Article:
Mike Lattanzi and Susan Silveus are leaving this month to work with a Maryknoll mission in Haiti. Photo courtesy Mike Lattanzi and Susan Silveus

Next mission step on life journey — Haiti

  • January 15, 2023

The life journey of Toronto couple Mike Lattanzi and Susan Silveus has been largely defined by 22 years of cross-cultural service experiences in locales such as Cambodia and Jerusalem.

Now, the married Catholics are set to embark on their latest adventure: a three-and-a-half-year mission trip to Haiti starting this month. 

Their destination in the Caribbean country is Gros-Morne, a rural town that’s name means “big mountain.” Lattanzi and Silveus will complete their work bolstered by the support of the Catholic non-profit mission organization Maryknoll. 

“We really got to know some people from Maryknoll when we were in Cambodia,” said Silveus. “In Catholic terms, we really respected the character of Maryknoll. The way Maryknoll approaches the work is that it’s important to listen to the people on the ground in wherever you are going to figure out the work you will do. We liked that about the organization. We also found its rich Catholic history appealing.”

When they lived in Cambodia from 2007-10, the NGO Silveus worked for, the U.S. bishops’ conference’s Catholic Relief Services, funded a few of Maryknoll’s initiatives to combat HIV and AIDs. She also attended Mass services led by Maryknoll and got to know some of the religious sisters and brothers, priests and lay missionaries.

Silveus and Lattanzi have a rough sketch of the initiatives they will each assist. Silveus is likely to support a non-governmental organization operated by the Religious of Jesus and Mary congregation that focuses on sustainable development. Lattanzi is expected to aid in creating a university extension program centred on agriculture. 

These preliminary plans are not chiseled in stone. It’s well documented that Haiti has some of the highest hunger rates in the Western Hemisphere, lack of access to clean drinking water, fuel shortages and civil unrest. The couple affirms they will be responsive to the needs of the people. 

Lattanzi, an alumnus of St. Michael’s College School in Toronto, said this experience in Haiti will represent another level of cultural immersion compared to their assignments in other countries, which also included appointments in Afghanistan, Egypt and Senegal. 

“We have a lot of cultural experience, but it is also true that when you work at universities, particularly English-language universities, and NGOs, there is a little bit of ‘one-foot-in, one-foot-out’ taking place,” said Lattanzi. “We have worked hard over the previous months to learn more about Haiti’s language and culture as we look forward to doing hands-on work and immersing ourselves at a greater level than we ever have before.”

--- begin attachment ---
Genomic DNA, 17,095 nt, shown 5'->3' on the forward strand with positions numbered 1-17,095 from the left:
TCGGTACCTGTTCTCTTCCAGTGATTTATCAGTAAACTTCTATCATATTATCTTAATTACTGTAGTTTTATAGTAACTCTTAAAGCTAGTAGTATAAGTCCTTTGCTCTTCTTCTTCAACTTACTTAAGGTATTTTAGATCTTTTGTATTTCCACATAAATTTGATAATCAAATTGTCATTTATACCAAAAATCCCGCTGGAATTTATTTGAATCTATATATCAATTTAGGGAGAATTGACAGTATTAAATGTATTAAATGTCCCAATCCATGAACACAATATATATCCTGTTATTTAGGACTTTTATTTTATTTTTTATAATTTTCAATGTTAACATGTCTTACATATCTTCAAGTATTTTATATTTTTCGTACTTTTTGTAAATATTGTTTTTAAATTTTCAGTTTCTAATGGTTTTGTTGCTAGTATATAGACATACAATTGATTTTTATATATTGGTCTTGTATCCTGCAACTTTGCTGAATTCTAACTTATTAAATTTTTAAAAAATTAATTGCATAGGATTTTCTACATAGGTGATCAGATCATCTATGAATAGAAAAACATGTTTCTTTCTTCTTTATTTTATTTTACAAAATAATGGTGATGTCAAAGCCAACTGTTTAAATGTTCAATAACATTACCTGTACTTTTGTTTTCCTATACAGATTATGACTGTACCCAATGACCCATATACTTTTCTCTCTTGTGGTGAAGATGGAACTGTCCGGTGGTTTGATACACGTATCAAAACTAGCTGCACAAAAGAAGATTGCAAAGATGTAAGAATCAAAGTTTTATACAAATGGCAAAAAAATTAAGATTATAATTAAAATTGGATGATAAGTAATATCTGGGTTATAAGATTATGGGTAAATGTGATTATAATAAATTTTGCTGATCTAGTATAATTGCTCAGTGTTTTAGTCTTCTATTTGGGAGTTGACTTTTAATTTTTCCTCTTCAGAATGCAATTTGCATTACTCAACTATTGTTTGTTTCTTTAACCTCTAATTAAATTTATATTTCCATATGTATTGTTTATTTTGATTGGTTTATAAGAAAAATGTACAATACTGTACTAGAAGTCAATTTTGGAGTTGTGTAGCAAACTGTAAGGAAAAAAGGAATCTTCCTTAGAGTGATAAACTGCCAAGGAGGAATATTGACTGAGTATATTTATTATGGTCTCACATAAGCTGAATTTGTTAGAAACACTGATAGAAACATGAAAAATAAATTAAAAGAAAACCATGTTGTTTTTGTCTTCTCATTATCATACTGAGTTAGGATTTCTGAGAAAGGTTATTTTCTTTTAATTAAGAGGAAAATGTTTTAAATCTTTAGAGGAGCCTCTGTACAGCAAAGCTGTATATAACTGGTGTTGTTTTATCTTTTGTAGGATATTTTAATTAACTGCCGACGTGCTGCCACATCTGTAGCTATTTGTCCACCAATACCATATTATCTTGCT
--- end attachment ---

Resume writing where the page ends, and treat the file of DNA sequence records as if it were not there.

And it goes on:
More language studies’ work will fill their itinerary for the first few months of this long-term mission. They will join two missionaries already on-site.

Silveus and Lattanzi have been blessed with three grown children. One is an aerospace engineer, another is a psychological therapist and the third is a political scientist. 

In a write-up about the Haiti trip shared by Maryknoll, Silveus shed light on why this experience makes sense for the couple at this point in their lives.

“Right now, in our lives — our kids are grown up — we also look forward to being able to do this new commitment together as a couple,” she said. She added that her faith compels her to “doing work in the world that tries, in a very imperfect way, to do what Jesus calls us to do — especially on the side of doing it in a nonviolent way and really being respectful of everyone.”

Lattanzi echoed those sentiments to The Catholic Register, and added that it “is always profound and wonderful to get your eyes opened and come to appreciate how different cultures organize lives and have different ways of doing things.”

On Dec. 10, five weeks before the scheduled departure, Maryknoll hosted a special Sending Ceremony at the Chapel of the Maryknoll Fathers and Brothers in Ossining, New York, on behalf of the couple and a five-member missionary family from Sequim, Washington, heading to Tanzania. 

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